Robots could take out 6 million to 7.5 million retail jobs in the United States in the coming years, according to new research.
The report, which was commissioned by the Investor Responsibility Research Center Institute and conducted by Cornerstone Capital Group, found that a large portion of the retail workforce is at risk of becoming ‘stranded workers’.
Cashiers—73 per cent of whom are women—are at the highest risk of having their jobs made obsolete by robots as it is considered one of the most easily automatable jobs.
Around 16 million Americans are employed in retail, which represents 10 per cent of the nation’s working population.
Similar figures—although on a much smaller scale—can be seen in Australia, where around 1.3 million people are employed in the retail trade industry. This is roughly 11 per cent of the employed population.
What is driving automation in retail?
The report analysed 30 retailers—including Costco, Amazon, Target, Nordstrom, Wal-Mart, Whole Foods and Tiffany & Co.—and identified two key factors driving automation in retail: the growth of ecommerce and the increase in wages.
“Retail sales at brick-and-mortar stores, as well as margins on those sales, are increasingly constrained as consumers shift to online shopping,” it said.
“At the same time, many parts of the country are experiencing upward structural wage pressure as concerns about income inequality are gaining political traction.”
Ecommerce now accounts for more than eight per cent of total US retail sales, and Amazon’s continued success has put pressure on profit margins as traditional retailers attempt to keep up.
“Because Amazon avoids the occupancy costs of owning or leasing physical retail locations and the labor [sic] costs of staffing stores, Amazon can pass on its cost savings to consumers,” said the report.
“Lower prices and wider product selection enhance the customer experience, which drives traffic and attracts more sellers. This, in turn, fuels growth and allows Amazon to further drive down both costs and prices.”
The report said there are two strategies retailers could use to remain profitable:
- Convenience—focus on removing ‘friction’ from the purchase process in-store to increase sales volume and decrease labour costs through technology.
- Experience—focus on increasing consumer interaction with the store and employees to increase pricing power.
Examples of these would be an Amazon Go store for convenience and a Tiffany & Co. store for experience.
How will automation be used in retail?
The report said that the traditional layout of a retail store—with a shop floor, checkout, and backroom for inventory storage and store management—provides many opportunities for automation.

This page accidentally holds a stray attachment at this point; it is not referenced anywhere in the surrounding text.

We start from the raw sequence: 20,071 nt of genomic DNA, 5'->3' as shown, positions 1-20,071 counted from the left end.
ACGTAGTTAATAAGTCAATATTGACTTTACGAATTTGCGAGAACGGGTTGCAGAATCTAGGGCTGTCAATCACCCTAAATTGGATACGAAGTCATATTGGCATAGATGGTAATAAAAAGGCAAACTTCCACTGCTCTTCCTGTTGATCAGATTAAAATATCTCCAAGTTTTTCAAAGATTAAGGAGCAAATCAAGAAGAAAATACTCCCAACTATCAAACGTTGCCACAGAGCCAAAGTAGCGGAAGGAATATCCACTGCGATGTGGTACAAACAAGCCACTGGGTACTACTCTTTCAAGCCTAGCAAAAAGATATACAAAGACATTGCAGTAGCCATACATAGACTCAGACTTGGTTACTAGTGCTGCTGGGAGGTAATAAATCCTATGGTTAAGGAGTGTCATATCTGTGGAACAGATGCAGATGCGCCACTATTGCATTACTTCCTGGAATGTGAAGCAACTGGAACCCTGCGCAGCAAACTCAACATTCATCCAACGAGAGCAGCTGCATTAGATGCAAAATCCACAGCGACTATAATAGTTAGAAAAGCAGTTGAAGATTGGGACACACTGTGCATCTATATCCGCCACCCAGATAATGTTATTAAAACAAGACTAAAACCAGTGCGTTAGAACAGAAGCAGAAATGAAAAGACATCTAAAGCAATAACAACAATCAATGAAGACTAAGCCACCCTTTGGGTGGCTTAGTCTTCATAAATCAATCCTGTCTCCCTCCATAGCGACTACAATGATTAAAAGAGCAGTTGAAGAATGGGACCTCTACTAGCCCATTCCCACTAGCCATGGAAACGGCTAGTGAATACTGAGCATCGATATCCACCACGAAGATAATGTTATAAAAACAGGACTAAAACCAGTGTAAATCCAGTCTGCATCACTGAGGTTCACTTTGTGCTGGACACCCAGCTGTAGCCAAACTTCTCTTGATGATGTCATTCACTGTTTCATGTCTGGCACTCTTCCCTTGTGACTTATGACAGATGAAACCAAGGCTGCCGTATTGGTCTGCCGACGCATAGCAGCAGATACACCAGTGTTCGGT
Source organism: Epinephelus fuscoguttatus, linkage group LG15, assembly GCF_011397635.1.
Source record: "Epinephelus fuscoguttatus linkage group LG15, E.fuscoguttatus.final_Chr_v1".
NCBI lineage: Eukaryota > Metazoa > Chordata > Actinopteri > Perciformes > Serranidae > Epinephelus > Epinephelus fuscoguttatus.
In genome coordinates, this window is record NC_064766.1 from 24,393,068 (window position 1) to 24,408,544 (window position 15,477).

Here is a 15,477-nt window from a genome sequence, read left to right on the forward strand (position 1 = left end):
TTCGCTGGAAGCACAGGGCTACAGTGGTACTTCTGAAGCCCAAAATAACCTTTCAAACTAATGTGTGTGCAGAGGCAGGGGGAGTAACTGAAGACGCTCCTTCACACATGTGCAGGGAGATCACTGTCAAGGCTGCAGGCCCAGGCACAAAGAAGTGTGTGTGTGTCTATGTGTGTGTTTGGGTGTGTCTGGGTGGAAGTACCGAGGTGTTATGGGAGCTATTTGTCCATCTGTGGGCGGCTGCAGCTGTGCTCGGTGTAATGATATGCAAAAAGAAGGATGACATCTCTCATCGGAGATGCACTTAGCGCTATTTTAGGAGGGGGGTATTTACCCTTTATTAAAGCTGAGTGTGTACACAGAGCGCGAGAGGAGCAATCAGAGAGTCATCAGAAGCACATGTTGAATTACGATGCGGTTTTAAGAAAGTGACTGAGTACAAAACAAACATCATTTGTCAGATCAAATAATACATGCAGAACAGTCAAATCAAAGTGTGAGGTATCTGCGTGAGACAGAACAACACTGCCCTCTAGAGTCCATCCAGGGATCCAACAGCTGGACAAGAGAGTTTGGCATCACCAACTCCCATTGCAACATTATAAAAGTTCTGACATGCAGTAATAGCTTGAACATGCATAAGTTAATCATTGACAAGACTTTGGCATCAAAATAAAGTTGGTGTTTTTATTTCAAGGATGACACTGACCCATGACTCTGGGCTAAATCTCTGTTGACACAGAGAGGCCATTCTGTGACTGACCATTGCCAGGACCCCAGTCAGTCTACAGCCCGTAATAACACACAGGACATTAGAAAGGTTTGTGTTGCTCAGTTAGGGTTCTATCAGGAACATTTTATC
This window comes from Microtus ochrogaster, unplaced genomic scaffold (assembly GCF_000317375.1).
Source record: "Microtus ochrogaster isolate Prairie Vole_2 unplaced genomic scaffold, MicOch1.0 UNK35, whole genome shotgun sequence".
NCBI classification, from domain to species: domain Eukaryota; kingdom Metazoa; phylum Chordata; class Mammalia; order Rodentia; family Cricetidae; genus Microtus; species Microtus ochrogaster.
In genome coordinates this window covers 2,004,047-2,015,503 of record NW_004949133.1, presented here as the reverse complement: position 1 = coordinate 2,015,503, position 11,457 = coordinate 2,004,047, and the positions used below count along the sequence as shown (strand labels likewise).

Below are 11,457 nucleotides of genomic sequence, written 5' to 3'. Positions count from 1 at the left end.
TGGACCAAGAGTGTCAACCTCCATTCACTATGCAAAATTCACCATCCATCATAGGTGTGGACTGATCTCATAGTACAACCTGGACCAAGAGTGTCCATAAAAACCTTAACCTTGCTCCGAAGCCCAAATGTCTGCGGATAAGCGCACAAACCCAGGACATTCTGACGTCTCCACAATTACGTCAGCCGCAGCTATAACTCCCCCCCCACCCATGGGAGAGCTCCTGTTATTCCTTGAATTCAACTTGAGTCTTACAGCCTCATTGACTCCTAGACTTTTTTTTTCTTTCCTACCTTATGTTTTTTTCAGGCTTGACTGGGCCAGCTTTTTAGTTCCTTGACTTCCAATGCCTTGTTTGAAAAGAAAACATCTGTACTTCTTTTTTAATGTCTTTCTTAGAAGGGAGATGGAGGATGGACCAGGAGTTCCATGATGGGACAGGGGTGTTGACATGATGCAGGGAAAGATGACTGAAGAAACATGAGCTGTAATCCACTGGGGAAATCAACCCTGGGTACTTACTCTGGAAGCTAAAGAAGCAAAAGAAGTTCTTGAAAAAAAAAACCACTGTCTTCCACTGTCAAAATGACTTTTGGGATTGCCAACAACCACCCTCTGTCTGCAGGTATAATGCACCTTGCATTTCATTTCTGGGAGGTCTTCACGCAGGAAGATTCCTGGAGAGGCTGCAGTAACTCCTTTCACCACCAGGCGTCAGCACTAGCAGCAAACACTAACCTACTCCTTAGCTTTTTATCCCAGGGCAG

Self-checkout is perhaps the most obvious, with terminals already used by many retailers, reducing the number of staff needed.
“The concept is growing in popularity due to high consumer acceptance and the benefits it offers retailers in improving the customer experience,” said the report.
Examples of this include home improvement chain Home Depot, which says four self-checkout systems take the space of three traditional checkouts and eliminate the need for two cashiers.
Wal-Mart is testing ‘scan and go’ capabilities that would let a customer ring up his or her purchase with a smartphone and skip the checkout.
Then there’s Amazon’s Amazon Go store, which is checkout-free. The ‘just walk out’ technology automatically detects when products are taken from or returned to shelves and tracks them in a virtual cart.
When a customer is done shopping, she simply leaves the store, and her Amazon account is charged.
Automation also has wide ranging possibilities in inventory management and stock control. Technology like RFID (radio frequency identification) helps traditional retailers compete with online sellers because it enables frequent inventory counting. This, in turn, means greater accuracy.
Cornerstone founder and CEO Erika Karp said that for retailers to succeed in the rapidly changing landscape they need to be engaging with the question of automation.
“Retailers are facing a perfect storm: they need to balance demand for wage increases with the negative optics of future job losses,” she said.
“The winners in retail will be companies that provide recruitment, retention and training for workers and innovate with forward-thinking future store strategies.”
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